Updated January 23, 2017: Mr. Creyts promptly replied to my email and said he would send a note to his editor.
In case you don’t know who the World Economic Form is, it was established in 1971 as a not-for-profit foundation and is headquartered in Geneva, Switzerland. It is independent, impartial and not tied to any special interests. The Forum strives in all its efforts to demonstrate entrepreneurship in the global public interest while upholding the highest standards of governance. Moral and intellectual integrity is at the heart of everything it does.
I read a blog post that quoted a source at a Davos pre-meeting that Ripple will be a major topic at one session. The post shared that the U.S. Treasury Secretary Steven Mnuchin and BlackRock CEO Laurence D. Fink will be discussing cryptocurrencies in general and Ripple specifically.
A Davos panel with Ripple as the main topic?
The 2018 Davos agenda is online. I checked out the titles to see if I could find this supposed session. The only panel with a plausible title is scheduled for January 25, 2018, entitled “The Crypto-Asset Bubble.” The description of this session:
Valuations of bitcoin have reached unprecedented highs, and there are now close to 1,000 different crypto-assets on the market. Are these assets finally coming into their own or are they the seed of the next financial crisis? This session was developed in partnership with Yicai.
Interesting session! I’ve added that to my to-do list to follow up later and watch the archived video. However, neither Mnuchin or Fink is on this panel so I kept looking. I found a session with Secretary Mnuchin scheduled for the same day, January 25, 2018, at 10:00 GMT called The Remaking of Global Finance. The summary for this panel:
From the unbridled growth of cryptocurrencies to the potential decline of the dollar as the world’s reserve currency, the international financial system is undergoing a deep transformation. How should business leaders and policy-makers prepare for the remaking of global finance? This session was developed in partnership with CNBC.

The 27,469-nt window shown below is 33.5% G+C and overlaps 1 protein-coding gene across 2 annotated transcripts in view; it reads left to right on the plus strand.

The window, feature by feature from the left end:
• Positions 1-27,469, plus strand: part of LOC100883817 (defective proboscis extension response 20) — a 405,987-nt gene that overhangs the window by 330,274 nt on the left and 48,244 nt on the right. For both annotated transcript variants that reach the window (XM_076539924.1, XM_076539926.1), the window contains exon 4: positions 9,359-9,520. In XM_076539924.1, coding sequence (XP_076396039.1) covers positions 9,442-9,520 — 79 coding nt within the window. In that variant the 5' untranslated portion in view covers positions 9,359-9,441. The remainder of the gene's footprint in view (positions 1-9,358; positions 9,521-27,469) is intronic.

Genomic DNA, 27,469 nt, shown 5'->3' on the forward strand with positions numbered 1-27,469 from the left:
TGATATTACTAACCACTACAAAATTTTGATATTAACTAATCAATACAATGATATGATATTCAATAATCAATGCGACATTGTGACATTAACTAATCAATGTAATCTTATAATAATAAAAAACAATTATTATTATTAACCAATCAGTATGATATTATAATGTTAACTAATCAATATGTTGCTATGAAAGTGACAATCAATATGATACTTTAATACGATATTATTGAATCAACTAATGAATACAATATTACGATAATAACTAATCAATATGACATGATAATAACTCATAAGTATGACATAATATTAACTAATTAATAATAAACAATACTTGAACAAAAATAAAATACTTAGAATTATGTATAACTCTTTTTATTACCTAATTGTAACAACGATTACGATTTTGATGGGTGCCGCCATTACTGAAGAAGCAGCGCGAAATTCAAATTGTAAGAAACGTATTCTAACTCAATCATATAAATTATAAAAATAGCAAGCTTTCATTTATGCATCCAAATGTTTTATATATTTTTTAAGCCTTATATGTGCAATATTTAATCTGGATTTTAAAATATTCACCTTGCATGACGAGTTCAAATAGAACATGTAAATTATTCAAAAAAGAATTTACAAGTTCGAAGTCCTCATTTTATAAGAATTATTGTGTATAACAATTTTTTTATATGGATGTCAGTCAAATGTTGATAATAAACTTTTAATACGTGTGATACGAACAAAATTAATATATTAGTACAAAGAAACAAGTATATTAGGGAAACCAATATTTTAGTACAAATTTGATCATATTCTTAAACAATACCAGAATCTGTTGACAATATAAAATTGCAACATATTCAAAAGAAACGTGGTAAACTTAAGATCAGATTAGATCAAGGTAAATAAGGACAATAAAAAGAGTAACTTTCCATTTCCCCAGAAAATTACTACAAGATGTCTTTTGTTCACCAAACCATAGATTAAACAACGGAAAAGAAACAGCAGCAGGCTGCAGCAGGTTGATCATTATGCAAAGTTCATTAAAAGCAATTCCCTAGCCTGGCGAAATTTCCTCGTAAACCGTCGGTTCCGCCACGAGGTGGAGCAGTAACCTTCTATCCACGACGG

As ‘cryptomania’ gripped trading markets at the end of 2017, a disturbing fact about the early blockchain algorithms used in currencies like Bitcoin, Ethereum, and Ripple came to the fore: they use staggering amounts of electricity.
Ripple doesn’t gobble up the energy equivalent of a country. This was probably an honest mistake as the article goes on to correctly identify Bitcoin’s daily transactions consume the energy equivalent of a country. Or maybe it wasn’t an error and the authors don’t understand Ripple?
This article was written by Jon Creyts, Managing Director of Rocky Mountain Institute and Ana Trbovich, Co-founder in charge of Strategy and Business Development at Grid Singularity. I’ve been a long time fan of the Rocky Mountain Institute but never heard of Grid Singularity. These are energy guys writing about cryptocurrencies.
I’ve reached out to both of these authors to remove Ripple from the article’s list of currencies that consume energy like large nations suggesting maybe they contrast Ripple’s energy model. I’ll update this blog post if I get a response.
What can we expect from a Davos session featuring Ripple?